(From left) Kurt Braunohler, Michael ShowalterEmily V. Gordon, Judd ApatowBarry Mendel, and Kumail Nanjiani on the set of “The Big Sick.” [Photo: Nicole Rivelli/courtesy of Lionsgate]

Practice What You Preach

Becoming a better filmmaker involved teaching screenwriting at NYU’s graduate film program. An unexpected side effect of the gig was sensing serious potential in students who would become future collaborators–like Laura Terruso, who made the short film that inspired Hello, My Name is Doris, and Sarah-Violet Bliss and Charles Rogers, his co-creators on Search Party. Teaching screenwriting at NYU, though, was also a chance to codify his own style of filmmaking.

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“Being a teacher forces you to really understand who you are and what your own beliefs are. And so, if you’re going to teach students what you think is the best way to work and to help them with their material, in doing that you’re sort of developing a point of view,” he says. “That point of view can change and that is the case with me too: There were certain things I thought had to be done a certain way that I realized over time, there is no one right way to do it. Teaching forced me to develop not only a point of view but a belief system around the kind of work I wanted to do because I was very passionately encouraging my students to do it. It’s a practice-what-you-preach sort of thing.”

Sally Field and Max Greenfield in “Hello, My Name Is Doris.” [Photo: courtesy of Roadside Attractions]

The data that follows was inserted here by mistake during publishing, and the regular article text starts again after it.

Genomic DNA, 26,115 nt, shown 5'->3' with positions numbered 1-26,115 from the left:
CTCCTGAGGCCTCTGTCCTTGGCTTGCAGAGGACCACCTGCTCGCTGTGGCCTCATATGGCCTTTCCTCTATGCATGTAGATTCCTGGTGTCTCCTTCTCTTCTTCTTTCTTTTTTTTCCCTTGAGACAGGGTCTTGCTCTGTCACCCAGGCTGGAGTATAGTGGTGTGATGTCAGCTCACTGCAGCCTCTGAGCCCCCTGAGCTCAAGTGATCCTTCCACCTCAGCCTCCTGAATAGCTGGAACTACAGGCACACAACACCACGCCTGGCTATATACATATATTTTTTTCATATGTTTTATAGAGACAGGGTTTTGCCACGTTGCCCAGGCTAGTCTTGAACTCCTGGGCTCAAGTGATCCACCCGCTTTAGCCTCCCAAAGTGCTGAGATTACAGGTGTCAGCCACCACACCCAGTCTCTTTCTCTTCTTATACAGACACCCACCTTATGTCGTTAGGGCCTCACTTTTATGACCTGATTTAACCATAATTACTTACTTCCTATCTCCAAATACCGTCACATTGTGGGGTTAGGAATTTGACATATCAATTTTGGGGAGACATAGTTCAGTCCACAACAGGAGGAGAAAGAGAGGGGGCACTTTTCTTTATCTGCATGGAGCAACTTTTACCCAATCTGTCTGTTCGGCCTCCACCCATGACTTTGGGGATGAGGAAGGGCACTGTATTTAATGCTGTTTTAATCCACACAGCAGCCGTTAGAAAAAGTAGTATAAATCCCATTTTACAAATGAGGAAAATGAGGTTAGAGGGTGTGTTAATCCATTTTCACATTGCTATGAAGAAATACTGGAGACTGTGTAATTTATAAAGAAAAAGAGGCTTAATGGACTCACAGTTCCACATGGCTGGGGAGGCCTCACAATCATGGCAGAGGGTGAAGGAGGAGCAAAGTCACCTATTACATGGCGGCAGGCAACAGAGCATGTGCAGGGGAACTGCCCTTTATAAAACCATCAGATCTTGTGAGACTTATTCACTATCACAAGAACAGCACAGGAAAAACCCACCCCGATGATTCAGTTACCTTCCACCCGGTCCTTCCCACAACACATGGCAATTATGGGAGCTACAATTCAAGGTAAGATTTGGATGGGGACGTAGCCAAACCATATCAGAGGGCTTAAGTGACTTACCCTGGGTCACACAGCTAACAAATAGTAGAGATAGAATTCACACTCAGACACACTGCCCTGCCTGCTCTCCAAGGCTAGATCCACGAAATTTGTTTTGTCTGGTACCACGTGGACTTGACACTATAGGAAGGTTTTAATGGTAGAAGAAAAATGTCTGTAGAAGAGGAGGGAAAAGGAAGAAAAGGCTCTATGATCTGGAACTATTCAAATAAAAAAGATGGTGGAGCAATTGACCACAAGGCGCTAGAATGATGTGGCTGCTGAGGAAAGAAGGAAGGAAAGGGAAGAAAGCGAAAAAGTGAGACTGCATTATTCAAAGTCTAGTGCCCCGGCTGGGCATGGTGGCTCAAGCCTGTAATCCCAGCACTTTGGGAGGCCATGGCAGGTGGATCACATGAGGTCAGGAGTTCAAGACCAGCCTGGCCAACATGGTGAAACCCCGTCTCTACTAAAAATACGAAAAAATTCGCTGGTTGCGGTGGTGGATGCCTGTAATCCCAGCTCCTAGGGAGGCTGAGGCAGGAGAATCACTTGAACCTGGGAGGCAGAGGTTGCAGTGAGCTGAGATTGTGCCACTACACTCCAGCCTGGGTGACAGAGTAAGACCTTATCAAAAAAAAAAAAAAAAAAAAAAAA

Surprise Yourself

Now that Showalter has co-written season-length arcs on multiple TV shows, he has learned the trick to long-form storytelling: Know where you’re going, but also surprise yourself.

“I think that you need an idea of where you want to take a show across several seasons, but there is also a little bit of: We’ll cross that bridge when we get to it. On Search Party, we have some idea what it is, but we’re not really sure. Right now, we’re just trying to be entertaining in the moment. It’s kind of fun to work on it and go, ‘I’m not even sure myself what’s going to happen next season.’ I mean, we did have a general idea of the bigger picture of where it was going from season to season, but we didn’t know the specifics and we were also open to it changing. The more willing you are to adapt and change, the more fun and interesting it is on both sides.”

Hagner, Early, Shawkat, and Reynolds on “Search Party,” season 2. [Photo: Mark Schafer/courtesy of TBS]

Try Everything Until You Find the Right Thing

In the eleven years between The Baxter and the second film he directed, Hello, My Name Is Doris, Showalter tried it all: He wrote a book, performed stand-up, and created a variety series for Comedy Central. It was only through trial and error that he learned that directing was his true calling.

“It’s been a really long, winding road. I wish I sort of knew earlier in my career that this is what I wanted to do, but every one of the experiences I’ve had has built up to it. And now that [filmmaking] is my career, it feels the most true, like this really is organically who I am. But I never had a goal like, ‘I want to do that, so I’m going to this to do that.’ If anything, it was the opposite. I didn’t really know what I wanted to do so I just tried everything until I sort of wandered into something that felt really organic to me.”